I don’t recall my late wife, Monica, and I ever apologizing to Jesus or the evangelist Matthew for plagiarizing and doing a little rewriting of the beatitudes.
Perhaps I should assume that sometimes since Monica’s death in January 2013, she straightened the whole thing out face to face.
Two items remain among the most requested from our ministry to family caregivers. One is the “Beatitudes for Caregivers” and it goes like this:
Blessed are those who sleep poorly because they’re worried about their loved one or because their loved one wakes in the middle of the night and needs help, for theirs is the kingdom of heaven.
Blessed are those who mourn because their loved one, though still alive, is slipping away because of dementia, for they will be comforted.
Blessed are the meek who force themselves to speak up and speak out to make sure their loved one receives the help he or she needs, for they will inherit the land.
Blessed are those who hunger and thirst for answers to why this is happening to their loved one and how much longer it will go on, for they will be satisfied.
Blessed are those who show mercy, kindness and compassion to their loved one, for they will be shown mercy, kindness and compassion.
Blessed are those who keep clean a loved one who is physically or mentally unable to keep himself or herself clean, for they will see God.
Blessed are those who help their loved one find moments of peace, for they will be called children of God.
Blessed are those who are misunderstood, not appreciated and taken for granted in their role as caregiver, for theirs is the kingdom of heaven.
Blessed are you whose caregiving efforts are unjustly criticized — or who are falsely accused of not caring about others — because of your love for your care-receiver and your love for God, who has asked you to help his beloved son or daughter.
Rejoice and be glad, for your reward will be great in heaven.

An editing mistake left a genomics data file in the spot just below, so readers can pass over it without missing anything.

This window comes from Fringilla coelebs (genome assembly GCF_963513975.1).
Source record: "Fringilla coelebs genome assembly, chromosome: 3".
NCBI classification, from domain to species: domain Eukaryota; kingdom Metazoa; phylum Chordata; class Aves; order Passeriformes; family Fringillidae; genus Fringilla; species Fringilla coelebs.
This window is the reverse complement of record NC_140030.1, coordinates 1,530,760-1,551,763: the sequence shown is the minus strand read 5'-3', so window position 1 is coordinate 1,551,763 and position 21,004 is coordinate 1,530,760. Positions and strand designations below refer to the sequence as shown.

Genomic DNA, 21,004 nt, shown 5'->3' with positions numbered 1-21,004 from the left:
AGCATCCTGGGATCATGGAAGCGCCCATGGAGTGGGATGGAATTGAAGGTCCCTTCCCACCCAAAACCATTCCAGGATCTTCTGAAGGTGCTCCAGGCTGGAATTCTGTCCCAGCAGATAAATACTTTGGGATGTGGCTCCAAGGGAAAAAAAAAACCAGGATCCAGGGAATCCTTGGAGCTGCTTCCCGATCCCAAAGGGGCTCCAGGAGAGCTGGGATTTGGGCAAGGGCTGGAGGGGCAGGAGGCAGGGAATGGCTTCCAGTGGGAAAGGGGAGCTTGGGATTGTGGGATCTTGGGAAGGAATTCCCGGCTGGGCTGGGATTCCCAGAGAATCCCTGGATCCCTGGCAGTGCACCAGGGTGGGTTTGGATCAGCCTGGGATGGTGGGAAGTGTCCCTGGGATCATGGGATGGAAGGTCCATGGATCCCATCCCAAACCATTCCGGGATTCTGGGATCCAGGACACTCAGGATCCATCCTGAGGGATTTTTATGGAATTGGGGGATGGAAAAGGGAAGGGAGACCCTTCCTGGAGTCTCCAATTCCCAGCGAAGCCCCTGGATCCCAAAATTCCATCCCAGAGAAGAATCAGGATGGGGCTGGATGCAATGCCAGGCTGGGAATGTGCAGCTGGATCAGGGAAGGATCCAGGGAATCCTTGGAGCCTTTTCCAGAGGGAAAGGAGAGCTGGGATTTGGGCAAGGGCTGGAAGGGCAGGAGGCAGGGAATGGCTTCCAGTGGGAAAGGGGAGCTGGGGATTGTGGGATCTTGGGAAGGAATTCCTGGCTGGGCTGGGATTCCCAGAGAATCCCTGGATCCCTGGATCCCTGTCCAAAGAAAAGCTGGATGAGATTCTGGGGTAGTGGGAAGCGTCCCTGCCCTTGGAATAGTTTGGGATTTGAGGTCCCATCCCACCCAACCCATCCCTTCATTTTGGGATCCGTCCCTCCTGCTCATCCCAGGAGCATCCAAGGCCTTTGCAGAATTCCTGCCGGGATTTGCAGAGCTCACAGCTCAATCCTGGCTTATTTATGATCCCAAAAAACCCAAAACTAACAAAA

The other popular item is “A Caregiver’s Prayer,” and it begins this way:
Heavenly Father, help me better understand and believe I can do what you ask me to do.
Forgive me for the times, even now, when I question your judgment.
As I go about the many daily tasks of caregiving, give me energy.
As I watch my loved one oh-so-slowly walk across the room, give me strength.
As I answer his/her repeated question just one more time, give me patience.
As I look for solutions to whatever is the most recent concern, give me wisdom.
As I reminisce with him/her about the “good old days,” give me a moment of laughter.
As I get to know my loved one in a new way, seeing both his or her strength and frailty, give me joy.
As I sit beside my loved one’s bed waiting for his or her pain medication to take effect, give me comfort.
Lighten my burden, answer my prayer, and give me the strength to do what so often seems impossible. Give me a quiet place to rest when I need it and a quieting of my anxieties when I’m there.
Change my attitude from a tired, frustrated and angry caregiver to the loving and compassionate one I want to be.
Remain my constant companion as I face the challenges of caregiving and when my job is through and it’s time for me to let go. Help me remember that he or she is leaving my loving arms to enter your eternal embrace. Amen.
© Catholic News Service